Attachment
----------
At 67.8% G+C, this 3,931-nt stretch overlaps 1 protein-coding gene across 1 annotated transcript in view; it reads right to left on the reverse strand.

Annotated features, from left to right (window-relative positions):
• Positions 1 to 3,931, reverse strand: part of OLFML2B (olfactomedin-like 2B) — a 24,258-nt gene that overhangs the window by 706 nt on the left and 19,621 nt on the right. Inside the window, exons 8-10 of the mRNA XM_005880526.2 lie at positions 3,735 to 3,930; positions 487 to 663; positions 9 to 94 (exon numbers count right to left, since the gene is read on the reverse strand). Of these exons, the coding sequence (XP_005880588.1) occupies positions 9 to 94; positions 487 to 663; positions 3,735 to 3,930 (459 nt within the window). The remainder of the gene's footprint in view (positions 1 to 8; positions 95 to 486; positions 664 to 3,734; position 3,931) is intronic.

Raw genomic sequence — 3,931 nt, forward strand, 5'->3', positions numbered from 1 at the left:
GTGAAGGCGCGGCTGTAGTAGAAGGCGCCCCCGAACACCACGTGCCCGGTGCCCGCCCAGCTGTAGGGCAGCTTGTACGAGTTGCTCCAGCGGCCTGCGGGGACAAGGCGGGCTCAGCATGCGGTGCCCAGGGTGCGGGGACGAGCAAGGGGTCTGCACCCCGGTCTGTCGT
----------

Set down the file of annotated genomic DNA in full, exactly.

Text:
At 67.8% G+C, this 3,931-nt stretch overlaps 1 protein-coding gene across 1 annotated transcript in view; it reads right to left on the reverse strand.

Annotated features, from left to right (window-relative positions):
• Positions 1 to 3,931, reverse strand: part of OLFML2B (olfactomedin-like 2B) — a 24,258-nt gene that overhangs the window by 706 nt on the left and 19,621 nt on the right. Inside the window, exons 8-10 of the mRNA XM_005880526.2 lie at positions 3,735 to 3,930; positions 487 to 663; positions 9 to 94 (exon numbers count right to left, since the gene is read on the reverse strand). Of these exons, the coding sequence (XP_005880588.1) occupies positions 9 to 94; positions 487 to 663; positions 3,735 to 3,930 (459 nt within the window). The remainder of the gene's footprint in view (positions 1 to 8; positions 95 to 486; positions 664 to 3,734; position 3,931) is intronic.

Raw genomic sequence — 3,931 nt, forward strand, 5'->3', positions numbered from 1 at the left:
GTGAAGGCGCGGCTGTAGTAGAAGGCGCCCCCGAACACCACGTGCCCGGTGCCCGCCCAGCTGTAGGGCAGCTTGTACGAGTTGCTCCAGCGGCCTGCGGGGACAAGGCGGGCTCAGCATGCGGTGCCCAGGGTGCGGGGACGAGCAAGGGGTCTGCACCCCGGTCTGTCGT